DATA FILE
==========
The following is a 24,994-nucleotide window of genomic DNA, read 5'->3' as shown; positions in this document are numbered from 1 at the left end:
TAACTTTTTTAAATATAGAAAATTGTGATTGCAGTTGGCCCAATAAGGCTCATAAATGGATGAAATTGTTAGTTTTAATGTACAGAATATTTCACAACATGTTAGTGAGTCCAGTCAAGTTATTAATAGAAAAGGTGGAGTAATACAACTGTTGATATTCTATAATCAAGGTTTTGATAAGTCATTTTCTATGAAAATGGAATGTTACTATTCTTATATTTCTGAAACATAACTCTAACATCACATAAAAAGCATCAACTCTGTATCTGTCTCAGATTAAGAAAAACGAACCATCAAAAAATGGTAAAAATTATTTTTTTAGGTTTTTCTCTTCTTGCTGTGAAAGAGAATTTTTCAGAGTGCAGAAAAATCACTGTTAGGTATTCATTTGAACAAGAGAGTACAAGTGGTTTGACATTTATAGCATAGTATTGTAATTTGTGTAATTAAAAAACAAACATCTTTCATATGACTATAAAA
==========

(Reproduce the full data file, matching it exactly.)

The following is a 24,994-nucleotide window of genomic DNA, read 5'->3' as shown; positions in this document are numbered from 1 at the left end:
TAACTTTTTTAAATATAGAAAATTGTGATTGCAGTTGGCCCAATAAGGCTCATAAATGGATGAAATTGTTAGTTTTAATGTACAGAATATTTCACAACATGTTAGTGAGTCCAGTCAAGTTATTAATAGAAAAGGTGGAGTAATACAACTGTTGATATTCTATAATCAAGGTTTTGATAAGTCATTTTCTATGAAAATGGAATGTTACTATTCTTATATTTCTGAAACATAACTCTAACATCACATAAAAAGCATCAACTCTGTATCTGTCTCAGATTAAGAAAAACGAACCATCAAAAAATGGTAAAAATTATTTTTTTAGGTTTTTCTCTTCTTGCTGTGAAAGAGAATTTTTCAGAGTGCAGAAAAATCACTGTTAGGTATTCATTTGAACAAGAGAGTACAAGTGGTTTGACATTTATAGCATAGTATTGTAATTTGTGTAATTAAAAAACAAACATCTTTCATATGACTATAAAA